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Importance of chemistry

Chemistry involves the study of the entire material universe, living and non-living. It
affects our understanding of all that happens around us. Everything is chemistry.
There is no change that occurs in this universe that does not involve chemical
process. Most of our everyday equipments that we use have been

Chemistry is a fundamental science. Chemistry is responsible for many of the materials used in modern
society. It is also responsible for the medications we take to improve health. These are just a few of the
endless importances but I think you get the point
honestly, think about all the medicine, building materials, and household products we use daily. chemistry
is a key part of everyday life, and simple knowledge could potentially save your life someday.
Chemistry, a branch of physical science, is the study of the composition, properties and behavior
of matter.

[1][2]

As it is a fundamental component of matter, the atom is the basic unit of chemistry. Chemistry

is concerned with atoms and their interactions with other atoms, with particular focus on the properties of
the chemical bonds formed between species. Chemistry is also concerned with the interactions between
atoms or molecules and various forms of energy (e.g. photochemical reactions, oxidation-reduction
reactions, changes in phases of matter, separation of mixtures, properties of polymers, etc.).
Chemistry is sometimes called "the central science" because it bridges other natural
sciences likephysics, geology and biology with each other.

[3][4]

science butdistinct from physics.

Chemistry is a branch of physical

[5]

The etymology of the word chemistry has been much disputed. The genesis of chemistry can be traced
[6]

to certain practices, known as alchemy, which had been practiced for several millennia in various parts of
the world, particularly the Middle East.

[7]

At one time it was easy to define chemistry. The traditional definition goes something like this:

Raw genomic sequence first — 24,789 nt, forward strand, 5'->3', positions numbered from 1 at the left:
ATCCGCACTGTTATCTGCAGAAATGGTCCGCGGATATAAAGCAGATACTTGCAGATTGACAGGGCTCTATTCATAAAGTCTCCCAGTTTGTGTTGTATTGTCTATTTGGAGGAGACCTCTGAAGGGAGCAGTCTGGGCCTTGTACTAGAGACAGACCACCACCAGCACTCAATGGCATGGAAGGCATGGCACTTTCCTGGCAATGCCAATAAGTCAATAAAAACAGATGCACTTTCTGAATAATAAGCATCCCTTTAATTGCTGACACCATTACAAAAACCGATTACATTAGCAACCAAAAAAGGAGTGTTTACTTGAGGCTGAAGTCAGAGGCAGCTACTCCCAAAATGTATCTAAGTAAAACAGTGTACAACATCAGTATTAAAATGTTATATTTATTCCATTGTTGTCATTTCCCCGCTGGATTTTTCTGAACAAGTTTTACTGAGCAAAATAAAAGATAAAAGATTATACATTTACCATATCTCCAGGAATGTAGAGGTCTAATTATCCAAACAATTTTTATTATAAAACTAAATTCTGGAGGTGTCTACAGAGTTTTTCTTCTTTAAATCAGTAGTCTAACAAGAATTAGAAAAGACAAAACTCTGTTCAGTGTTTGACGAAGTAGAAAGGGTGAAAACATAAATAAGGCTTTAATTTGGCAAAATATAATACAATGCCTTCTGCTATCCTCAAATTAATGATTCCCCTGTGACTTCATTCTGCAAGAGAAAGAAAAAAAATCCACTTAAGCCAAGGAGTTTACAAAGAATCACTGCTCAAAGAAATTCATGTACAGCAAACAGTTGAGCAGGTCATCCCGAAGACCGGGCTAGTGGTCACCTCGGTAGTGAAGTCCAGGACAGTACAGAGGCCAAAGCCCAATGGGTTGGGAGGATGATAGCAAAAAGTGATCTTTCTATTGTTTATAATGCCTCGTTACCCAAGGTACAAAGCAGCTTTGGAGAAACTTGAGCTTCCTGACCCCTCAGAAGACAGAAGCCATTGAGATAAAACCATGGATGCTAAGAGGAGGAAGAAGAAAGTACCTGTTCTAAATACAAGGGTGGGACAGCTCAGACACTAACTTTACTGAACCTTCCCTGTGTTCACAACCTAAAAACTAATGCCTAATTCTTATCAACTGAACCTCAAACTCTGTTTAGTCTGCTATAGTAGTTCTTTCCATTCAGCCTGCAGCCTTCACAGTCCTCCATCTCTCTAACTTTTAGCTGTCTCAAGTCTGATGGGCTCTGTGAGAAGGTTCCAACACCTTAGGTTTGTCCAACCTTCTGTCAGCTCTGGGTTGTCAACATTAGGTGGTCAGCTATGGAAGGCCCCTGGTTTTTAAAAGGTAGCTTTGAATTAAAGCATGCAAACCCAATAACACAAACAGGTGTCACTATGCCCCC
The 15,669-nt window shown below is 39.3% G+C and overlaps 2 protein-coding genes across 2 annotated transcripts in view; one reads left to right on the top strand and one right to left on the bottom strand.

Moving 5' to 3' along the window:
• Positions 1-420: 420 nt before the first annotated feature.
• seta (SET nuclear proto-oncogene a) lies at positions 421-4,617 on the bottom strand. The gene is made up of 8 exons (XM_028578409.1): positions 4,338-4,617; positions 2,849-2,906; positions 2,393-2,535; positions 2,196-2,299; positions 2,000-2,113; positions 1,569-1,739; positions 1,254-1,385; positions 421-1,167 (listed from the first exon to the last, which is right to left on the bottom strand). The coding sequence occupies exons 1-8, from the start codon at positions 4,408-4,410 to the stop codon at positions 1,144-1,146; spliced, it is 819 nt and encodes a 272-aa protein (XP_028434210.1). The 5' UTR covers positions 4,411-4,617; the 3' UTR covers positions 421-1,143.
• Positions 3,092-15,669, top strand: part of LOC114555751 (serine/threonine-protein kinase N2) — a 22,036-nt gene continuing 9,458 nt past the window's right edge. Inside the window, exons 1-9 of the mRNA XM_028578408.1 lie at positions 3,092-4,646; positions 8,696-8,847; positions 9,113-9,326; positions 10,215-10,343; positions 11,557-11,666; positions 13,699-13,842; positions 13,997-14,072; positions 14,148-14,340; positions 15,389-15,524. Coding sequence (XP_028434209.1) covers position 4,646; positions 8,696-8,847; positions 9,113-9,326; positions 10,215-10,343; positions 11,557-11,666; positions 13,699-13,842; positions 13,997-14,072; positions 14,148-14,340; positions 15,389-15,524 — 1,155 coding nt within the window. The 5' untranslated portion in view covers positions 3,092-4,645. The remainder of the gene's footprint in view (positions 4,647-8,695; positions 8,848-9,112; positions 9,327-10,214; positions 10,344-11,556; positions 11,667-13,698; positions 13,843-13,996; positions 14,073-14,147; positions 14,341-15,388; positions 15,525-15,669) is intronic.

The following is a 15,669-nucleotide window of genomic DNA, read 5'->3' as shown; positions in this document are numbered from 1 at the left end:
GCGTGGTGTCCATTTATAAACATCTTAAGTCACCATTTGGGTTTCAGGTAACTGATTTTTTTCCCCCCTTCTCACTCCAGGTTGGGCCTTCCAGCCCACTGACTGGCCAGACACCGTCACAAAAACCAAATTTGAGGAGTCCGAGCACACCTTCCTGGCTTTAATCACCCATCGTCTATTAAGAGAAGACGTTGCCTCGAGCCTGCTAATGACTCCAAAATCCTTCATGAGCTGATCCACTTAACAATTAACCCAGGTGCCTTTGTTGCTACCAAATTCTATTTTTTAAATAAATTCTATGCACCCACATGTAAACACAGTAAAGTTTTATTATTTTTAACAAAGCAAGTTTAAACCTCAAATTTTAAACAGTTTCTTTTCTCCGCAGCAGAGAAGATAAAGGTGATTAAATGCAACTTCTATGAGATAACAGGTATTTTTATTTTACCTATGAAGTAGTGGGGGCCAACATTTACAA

Chemistry is the study of the nature, properties, and composition of matter, and how these
undergo changes. That served as a perfectly adequate definition as late as the 1930s, when
natural science (the systematic knowledge of nature) seemed quite clearly divisible into the
physical and biological sciences, with the former being comprised of physics, chemistry, geology
and astronomy and the latter consisting of botany and zoology. This classification is still used,
but the emergence of important important fields to study such as oceanography, paleobotany,
meteorology, pharmacy and biochemistry, for example, have made it increasingly clear that the
dividing lines between the sciences are no longer at all sharp. Chemistry, for instance, now
overlaps so much with geology (thus we have geochemistry), astronomy (astrochemistry), and
physics (physical and analytical chemistry) that it is probably impossible to devise a really good
modern definition of chemistry, except, perhaps, to fall back on the operational definition:
Chemistry is what chemists do!

Chemistry plays an important part in all of the other natural sciences, basic and applied. Plant
growth and metabolism, the formation of igneous rocks, the role played by ozone in the
atmosphere, the degradation of environmental pollutants, the properties of lunar soil, the medical
action of drugs, establishment of forensic evidence: none of these can be understood without the
knowledge and perspective provided by chemistry. Indeed, many people study chemistry so that
they can apply it to their own particular field of interest. Of course, chemistry itself is the field of
interest for many people, too. Many study chemistry not to apply it to another field, but simply to
learn more about the physical world and the behaviour of matter from a chemical viewpoint.
Some simply like "what chemists do" and so decide to "do it" themselves.
Chemistry is a way of studying matter. What is matter? As is true with many of those words
which are really basic to science, matter is hard to define. It is often said that matter is anything
which has mass and occupies space. But then what are "mass" and "space"? Although we can
define these, the process yields very little insight into what matter is. So let us just say that matter
is anything which has real physical existence; in a word matter is just stuff. Iron, air, wool, gold,
milk, aspirin, monkeys, rubber, and pizza - these are all matter. Some things which are not matter
are heat, cold, colours, dreams hopes, ideas, sunlight, beauty, fear, and x-rays. None of these is
"stuff"; none is matter.
A sample of matter can be either a pure substance or a mixture. A pure substance has a fixed,
characteristic composition an a fixed, definite set of properties. Pure substances are for example
copper, salt, diamond, water, table sugar, oxygen, mercury, vitamin C, and ozone. A pure
substance may be a single element, such as copper or oxygen, or a compound of two or more
elements in a fixed ratio, such as salt (39.34 % sodium and 60.66 % chlorine) or table sugar